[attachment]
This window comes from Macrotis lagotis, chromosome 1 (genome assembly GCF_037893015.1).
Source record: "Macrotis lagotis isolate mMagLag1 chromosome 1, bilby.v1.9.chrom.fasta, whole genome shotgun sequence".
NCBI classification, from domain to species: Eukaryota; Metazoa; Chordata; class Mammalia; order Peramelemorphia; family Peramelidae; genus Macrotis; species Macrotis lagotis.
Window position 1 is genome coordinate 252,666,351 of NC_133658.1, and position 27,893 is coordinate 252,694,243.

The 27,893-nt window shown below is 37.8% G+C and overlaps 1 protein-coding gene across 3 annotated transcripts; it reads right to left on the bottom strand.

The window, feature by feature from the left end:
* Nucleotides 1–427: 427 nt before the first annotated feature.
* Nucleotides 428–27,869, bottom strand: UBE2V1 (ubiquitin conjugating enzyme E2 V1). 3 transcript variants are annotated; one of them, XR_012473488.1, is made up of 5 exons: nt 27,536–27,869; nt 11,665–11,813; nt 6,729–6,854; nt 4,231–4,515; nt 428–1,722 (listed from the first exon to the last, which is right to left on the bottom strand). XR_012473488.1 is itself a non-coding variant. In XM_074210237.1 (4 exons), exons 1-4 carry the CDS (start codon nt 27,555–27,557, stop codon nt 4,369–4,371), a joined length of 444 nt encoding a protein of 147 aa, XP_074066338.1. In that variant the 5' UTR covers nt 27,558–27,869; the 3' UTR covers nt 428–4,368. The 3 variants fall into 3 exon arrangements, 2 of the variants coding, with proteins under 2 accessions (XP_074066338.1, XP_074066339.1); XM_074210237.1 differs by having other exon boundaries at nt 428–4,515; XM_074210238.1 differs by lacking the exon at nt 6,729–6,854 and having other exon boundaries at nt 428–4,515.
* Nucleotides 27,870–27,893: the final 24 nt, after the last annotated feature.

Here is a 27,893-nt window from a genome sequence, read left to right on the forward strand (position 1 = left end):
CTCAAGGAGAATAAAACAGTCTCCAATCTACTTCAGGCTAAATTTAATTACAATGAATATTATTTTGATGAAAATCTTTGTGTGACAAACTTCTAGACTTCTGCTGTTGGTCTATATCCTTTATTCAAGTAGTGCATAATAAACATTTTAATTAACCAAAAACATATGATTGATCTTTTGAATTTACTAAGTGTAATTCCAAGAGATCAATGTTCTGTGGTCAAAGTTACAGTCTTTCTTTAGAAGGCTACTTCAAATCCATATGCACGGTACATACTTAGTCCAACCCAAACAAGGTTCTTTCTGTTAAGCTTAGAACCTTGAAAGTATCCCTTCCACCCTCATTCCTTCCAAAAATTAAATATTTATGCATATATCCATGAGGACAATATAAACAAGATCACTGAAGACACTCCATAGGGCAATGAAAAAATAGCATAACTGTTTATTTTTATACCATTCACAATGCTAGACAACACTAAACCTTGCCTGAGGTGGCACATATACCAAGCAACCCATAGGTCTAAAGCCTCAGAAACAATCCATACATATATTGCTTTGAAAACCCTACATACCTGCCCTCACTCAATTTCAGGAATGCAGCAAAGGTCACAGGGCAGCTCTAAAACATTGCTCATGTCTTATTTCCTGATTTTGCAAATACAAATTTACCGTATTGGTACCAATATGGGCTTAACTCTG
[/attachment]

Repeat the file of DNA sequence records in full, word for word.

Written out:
This window comes from Macrotis lagotis, chromosome 1 (genome assembly GCF_037893015.1).
Source record: "Macrotis lagotis isolate mMagLag1 chromosome 1, bilby.v1.9.chrom.fasta, whole genome shotgun sequence".
NCBI classification, from domain to species: Eukaryota; Metazoa; Chordata; class Mammalia; order Peramelemorphia; family Peramelidae; genus Macrotis; species Macrotis lagotis.
Window position 1 is genome coordinate 252,666,351 of NC_133658.1, and position 27,893 is coordinate 252,694,243.

The 27,893-nt window shown below is 37.8% G+C and overlaps 1 protein-coding gene across 3 annotated transcripts; it reads right to left on the bottom strand.

The window, feature by feature from the left end:
* Nucleotides 1–427: 427 nt before the first annotated feature.
* Nucleotides 428–27,869, bottom strand: UBE2V1 (ubiquitin conjugating enzyme E2 V1). 3 transcript variants are annotated; one of them, XR_012473488.1, is made up of 5 exons: nt 27,536–27,869; nt 11,665–11,813; nt 6,729–6,854; nt 4,231–4,515; nt 428–1,722 (listed from the first exon to the last, which is right to left on the bottom strand). XR_012473488.1 is itself a non-coding variant. In XM_074210237.1 (4 exons), exons 1-4 carry the CDS (start codon nt 27,555–27,557, stop codon nt 4,369–4,371), a joined length of 444 nt encoding a protein of 147 aa, XP_074066338.1. In that variant the 5' UTR covers nt 27,558–27,869; the 3' UTR covers nt 428–4,368. The 3 variants fall into 3 exon arrangements, 2 of the variants coding, with proteins under 2 accessions (XP_074066338.1, XP_074066339.1); XM_074210237.1 differs by having other exon boundaries at nt 428–4,515; XM_074210238.1 differs by lacking the exon at nt 6,729–6,854 and having other exon boundaries at nt 428–4,515.
* Nucleotides 27,870–27,893: the final 24 nt, after the last annotated feature.

Here is a 27,893-nt window from a genome sequence, read left to right on the forward strand (position 1 = left end):
CTCAAGGAGAATAAAACAGTCTCCAATCTACTTCAGGCTAAATTTAATTACAATGAATATTATTTTGATGAAAATCTTTGTGTGACAAACTTCTAGACTTCTGCTGTTGGTCTATATCCTTTATTCAAGTAGTGCATAATAAACATTTTAATTAACCAAAAACATATGATTGATCTTTTGAATTTACTAAGTGTAATTCCAAGAGATCAATGTTCTGTGGTCAAAGTTACAGTCTTTCTTTAGAAGGCTACTTCAAATCCATATGCACGGTACATACTTAGTCCAACCCAAACAAGGTTCTTTCTGTTAAGCTTAGAACCTTGAAAGTATCCCTTCCACCCTCATTCCTTCCAAAAATTAAATATTTATGCATATATCCATGAGGACAATATAAACAAGATCACTGAAGACACTCCATAGGGCAATGAAAAAATAGCATAACTGTTTATTTTTATACCATTCACAATGCTAGACAACACTAAACCTTGCCTGAGGTGGCACATATACCAAGCAACCCATAGGTCTAAAGCCTCAGAAACAATCCATACATATATTGCTTTGAAAACCCTACATACCTGCCCTCACTCAATTTCAGGAATGCAGCAAAGGTCACAGGGCAGCTCTAAAACATTGCTCATGTCTTATTTCCTGATTTTGCAAATACAAATTTACCGTATTGGTACCAATATGGGCTTAACTCTG